'Mishandled' Red Sox-Orioles situation far from being resolved

Believe him or not, Matt Barnes says he wasn’t trying to hit Manny Machado in the head on Sunday, just as Machado claims he didn’t intentionally take out Dustin Pedroia with a spikes-high slide two nights earlier. Those are their stories, and they’re sticking to them. And round and round we go.

But the only thing we know for certain about this silly affair between the Orioles and the Boston Red Sox came tumbling out of Pedroia’s mouth before he boarded the team bus to the airport on Sunday evening in Baltimore.

“It was definitely a mishandled situation,” he told reporters.

Ya think?

And here’s something else we know: Odds are, this isn’t over.

In case you missed it, this all began in the eighth inning on Friday night, when Machado slid high into Pedroia, jarring the Red Sox second baseman’s left ankle and surgically repaired left knee. Pedroia has missed the past two games, and because swelling is still present, he’s expected to undergo tests on Monday at Massachusetts General Hospital.

It was inevitable that the Red Sox would exact revenge for their de facto captain. But they didn’t hit Machado -- or even brush him back -- on Saturday night. And while a six-run lead in the eighth inning on Sunday made for good timing, Barnes’ 90 mph heat behind Machado’s head (the pitch wound up hitting the bat) was hardly the proportional response that jibes with baseball’s unspoken code.

The dugouts didn’t clear, but Barnes was ejected on the spot. And as reliever Joe Kelly warmed up, Pedroia whistled from the dugout to get Machado’s attention and told him how much he disapproved of his teammate’s actions in an exchange that was captured so perfectly by cameras from both New England Sports Network and Mid-Atlantic Sports Network that any amateur lip reader could follow the conversation.

Pedroia: “It’s not me. If that was me, we would’ve hit you the first day [after the slide].”

Machado pointed to his head, making clear that Barnes was out of bounds.

Pedroia: “I know. That’s bulls---. We should’ve hit you the first at-bat yesterday. I know that, and you know that. It’s not me. That’s him.”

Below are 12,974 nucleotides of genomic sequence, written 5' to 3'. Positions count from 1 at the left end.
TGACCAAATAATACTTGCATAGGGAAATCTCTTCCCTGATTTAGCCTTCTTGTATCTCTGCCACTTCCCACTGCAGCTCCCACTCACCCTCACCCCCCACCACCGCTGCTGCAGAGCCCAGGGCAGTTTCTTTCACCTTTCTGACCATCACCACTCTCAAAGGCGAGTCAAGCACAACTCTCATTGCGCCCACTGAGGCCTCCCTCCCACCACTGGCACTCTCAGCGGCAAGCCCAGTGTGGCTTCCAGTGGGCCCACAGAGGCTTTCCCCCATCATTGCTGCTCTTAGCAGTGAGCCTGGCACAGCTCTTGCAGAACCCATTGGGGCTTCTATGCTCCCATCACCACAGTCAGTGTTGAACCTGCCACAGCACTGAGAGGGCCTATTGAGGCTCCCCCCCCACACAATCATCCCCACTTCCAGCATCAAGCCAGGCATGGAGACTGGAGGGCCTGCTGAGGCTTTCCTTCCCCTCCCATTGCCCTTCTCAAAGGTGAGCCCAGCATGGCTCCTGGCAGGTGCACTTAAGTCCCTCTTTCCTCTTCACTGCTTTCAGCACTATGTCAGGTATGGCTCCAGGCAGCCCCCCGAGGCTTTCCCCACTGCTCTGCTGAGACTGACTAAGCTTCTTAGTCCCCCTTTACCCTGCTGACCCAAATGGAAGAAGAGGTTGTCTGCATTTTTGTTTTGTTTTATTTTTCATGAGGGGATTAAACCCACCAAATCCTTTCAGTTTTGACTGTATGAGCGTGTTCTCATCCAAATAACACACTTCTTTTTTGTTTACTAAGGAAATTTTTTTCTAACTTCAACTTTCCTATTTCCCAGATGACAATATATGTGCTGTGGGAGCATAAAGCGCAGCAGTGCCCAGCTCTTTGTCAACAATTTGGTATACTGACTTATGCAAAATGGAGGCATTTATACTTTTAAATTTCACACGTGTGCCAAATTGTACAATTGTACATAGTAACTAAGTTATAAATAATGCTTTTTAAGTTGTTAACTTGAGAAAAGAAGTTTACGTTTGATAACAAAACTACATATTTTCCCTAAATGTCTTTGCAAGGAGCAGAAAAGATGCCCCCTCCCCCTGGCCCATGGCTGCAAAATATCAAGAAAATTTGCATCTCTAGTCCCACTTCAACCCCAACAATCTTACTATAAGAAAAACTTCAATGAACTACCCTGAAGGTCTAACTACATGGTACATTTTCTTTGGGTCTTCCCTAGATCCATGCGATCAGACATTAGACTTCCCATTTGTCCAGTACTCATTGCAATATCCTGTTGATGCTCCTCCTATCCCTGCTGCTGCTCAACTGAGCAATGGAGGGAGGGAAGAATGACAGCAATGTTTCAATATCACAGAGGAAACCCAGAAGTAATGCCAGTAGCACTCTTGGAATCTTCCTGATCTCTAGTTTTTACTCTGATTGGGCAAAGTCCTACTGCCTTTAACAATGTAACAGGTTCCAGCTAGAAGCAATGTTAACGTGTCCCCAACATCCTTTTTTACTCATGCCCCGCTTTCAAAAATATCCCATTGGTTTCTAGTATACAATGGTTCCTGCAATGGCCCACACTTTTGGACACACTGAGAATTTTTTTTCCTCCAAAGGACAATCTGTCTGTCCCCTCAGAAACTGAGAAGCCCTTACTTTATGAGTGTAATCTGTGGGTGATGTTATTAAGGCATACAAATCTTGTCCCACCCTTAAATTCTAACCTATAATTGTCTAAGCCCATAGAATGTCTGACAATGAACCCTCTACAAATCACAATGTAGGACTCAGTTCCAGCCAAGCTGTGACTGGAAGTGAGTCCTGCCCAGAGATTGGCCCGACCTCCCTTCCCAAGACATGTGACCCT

Could there have been a stronger rebuke?

Pedroia laid it on even thicker after the game, telling reporters what he declined to say in the two previous days, namely that “there was zero intention of [Machado] trying to hurt me,” that he’s “not mad” at Machado and that he even loves the Orioles star third baseman. Pedroia said he hadn’t spoken to Barnes but knew the hard-throwing right-hander didn’t intend to hit Machado in the head -- which seems plausible, considering the barbarism associated with the alternative.

If Pedroia was attempting to make peace with the Orioles, it was wise. The teams play 14 more times this season, including a four-game series at Fenway Park that begins May 1. Pedroia knows there isn’t much time for cooler heads to prevail. He also knows they should.

Had Steven Wright hit Machado with his floating knuckleball on Saturday night, this whole thing would be over. Even if Barnes had only drilled Machado in the thigh, both sides could’ve moved on, with the Red Sox having gotten their pound of flesh.

But now, after Barnes went head-hunting, an Orioles pitcher might decide to target a Red Sox hitter next week. Machado isn’t advocating for that, but neither is Pedroia, who nevertheless admitted he would’ve expected to get hit if he had been the one who slid into Machado.

“That’s baseball,” Pedroia said. “I get drilled, and I go to first base. That’s it.”

If only it had been that simple on Sunday.